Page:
Mercy & Mayhem: A Mercy Mares Cozy Mystery (18 page)

BOOK: Mercy & Mayhem: A Mercy Mares Cozy Mystery
10.26Mb size Format: txt, pdf, ePub

Charlie introduced the group. “Everyone, I'm sure you know Ms. Higginbotham.” She nodded, not making eye contact with any of us. “This is Stacy. She's a nurse manager for Valley and this is Tina. She's a nurse?” He asked her to clarify.


She blushed. “I'm an aide, but I just graduated from nursing school.”


I wanted to clap. I was so proud of her, but first I needed to know why she had been dragged into this.


Betty spoke up, not allowing Charlie to explain why she was there. “You all better know who I am, considering most of you have seen me in my skivvies.”


I laughed nervously. She was such a card.


“Why is my mother here?” Randy asked.


Pug spoke up. “I'm not understanding what this is all about. Would someone care to explain to me what good it would do to drag Rowdy's poor widow out of the convalescent home for this?”


She looked at him, her eyes narrowing, “You don't tell me where I can and can't go. Do you understand me? You work for me. You do what I tell you to.”


Wow! She was a feisty one, wasn't she?


“Mother,” Randy started, but she put her hand up to stop him.


“Randall Orwin Knott, don't you say another word. I have every right to be here. Rowdy was mine long before he was yours and I deserve to know what happened to him. I'm not a fool, so please just stop treating me like one.” She warned him.


Randy threw his hands in the air and sat back in his seat. Betty game me a satisfied smile.


“Let's cut to the chase, shall we?” Charlie asked, nodding at Carol to speak. “Tell them what you discovered.”


She put her hand to her throat, swallowing before speaking. “Mercy, I... We owe you an apology. On behalf of everyone, I want to say that we deeply regret how you were treated and, if there's anything I can do to ease any of the troubles we've caused you, please, don't hesitate to ask. You're an excellent nurse and I'm glad you could join us.”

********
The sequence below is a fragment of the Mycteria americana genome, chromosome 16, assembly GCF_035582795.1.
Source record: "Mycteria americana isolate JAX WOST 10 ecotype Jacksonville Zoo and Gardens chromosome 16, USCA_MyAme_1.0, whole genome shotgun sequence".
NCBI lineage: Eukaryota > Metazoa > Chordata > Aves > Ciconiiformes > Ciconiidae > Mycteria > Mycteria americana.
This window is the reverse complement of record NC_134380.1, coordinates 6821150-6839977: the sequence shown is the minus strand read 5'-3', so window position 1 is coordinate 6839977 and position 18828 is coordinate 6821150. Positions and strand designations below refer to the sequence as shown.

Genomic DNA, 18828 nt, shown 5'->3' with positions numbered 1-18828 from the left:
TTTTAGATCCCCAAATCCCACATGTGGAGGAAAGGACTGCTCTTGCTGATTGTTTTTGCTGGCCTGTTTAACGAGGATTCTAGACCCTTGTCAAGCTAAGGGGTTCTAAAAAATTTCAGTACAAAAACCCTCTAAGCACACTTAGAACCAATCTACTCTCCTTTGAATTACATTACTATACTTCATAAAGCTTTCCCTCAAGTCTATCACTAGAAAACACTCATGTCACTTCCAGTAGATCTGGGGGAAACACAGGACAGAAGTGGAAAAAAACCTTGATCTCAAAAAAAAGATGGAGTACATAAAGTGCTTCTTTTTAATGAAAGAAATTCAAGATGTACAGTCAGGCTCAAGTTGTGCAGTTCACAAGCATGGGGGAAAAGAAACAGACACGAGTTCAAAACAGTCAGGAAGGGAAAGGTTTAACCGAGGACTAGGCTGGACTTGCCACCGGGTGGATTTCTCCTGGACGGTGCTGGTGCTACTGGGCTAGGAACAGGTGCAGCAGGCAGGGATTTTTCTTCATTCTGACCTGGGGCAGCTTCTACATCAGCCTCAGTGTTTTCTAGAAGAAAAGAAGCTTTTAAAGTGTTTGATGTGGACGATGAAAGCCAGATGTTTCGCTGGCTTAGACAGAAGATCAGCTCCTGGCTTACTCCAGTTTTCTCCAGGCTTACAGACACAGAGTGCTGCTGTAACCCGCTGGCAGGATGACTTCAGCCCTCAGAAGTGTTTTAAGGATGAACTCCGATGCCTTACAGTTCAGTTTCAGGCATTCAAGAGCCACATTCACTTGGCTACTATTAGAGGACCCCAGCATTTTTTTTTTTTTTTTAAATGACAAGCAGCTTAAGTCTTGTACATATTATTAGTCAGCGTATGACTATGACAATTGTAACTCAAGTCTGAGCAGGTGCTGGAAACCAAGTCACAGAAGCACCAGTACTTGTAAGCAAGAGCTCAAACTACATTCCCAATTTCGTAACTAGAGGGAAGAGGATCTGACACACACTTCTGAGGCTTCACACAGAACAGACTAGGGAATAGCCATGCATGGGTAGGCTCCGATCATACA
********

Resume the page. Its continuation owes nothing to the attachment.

Was I dreaming? Did she just apologize?


Carol continued, “Our records indicate that Rowdy arrived to see his wife at eight o'clock in the morning. He was greeted by our receptionist, who noted the time because she'd just come on duty and hadn't yet turned on any lights. She turned her computer on just as Rowdy entered through the front doors with Mr. Kale. We also have them on camera. Mr. Kale met Rowdy in the parking lot in front of our facility at seven-thirty in the morning and they sat in Rowdy's truck for several minutes before entering.”


I wanted to cry.
They had video footage of this the whole time?


Charlie looked at me and asked, “When Mr. Knott arrived on the unit, was Pug with him?”


I shook my head. I had no idea. I was in the room with Betty when he arrived. I looked at Kathy. Her eyes were wide, as she tried to remember.


“I never saw him arrive. Kathy might have.” I explained.


She shook her head, looking at Pug. “No, no, Rowdy was alone.”


“Don't you have footage of that?” I asked Carol.


She shrugged. “The camera wasn't activated. There's no footage outside of the unit doors.”


“Wait. Are you sure? If that's true, then, why wouldn't Jeb let me see the footage? Why didn't he just tell me that the camera wasn't on?” I asked.


Charlie answered. “You were a suspect. It wouldn't make sense to allow you access to anything.”


Pug stood up. “That never happened. I wasn't there!”


Stacy spoke up, looking him directly in the eyes. “Yes, you were. I forgot my key card that day, so I had to park in front. I saw you when you drove in and I saw you get into Rowdy's truck and walk in with him. I'm on the footage too.”


Good golly, he was busted!


“You people are sick. I don't have to sit here and listen to this.” Pug pushed his chair back and moved to stand up, but Betty stood in front of him.


“What did you do, Paul? What did you do to my Rowdy?” She asked.


Pug tried to stand up anyway, nearly sending Betty to the ground, but Randy caught her arm and stopped her fall, before lunging for Pug. “You killed my father!”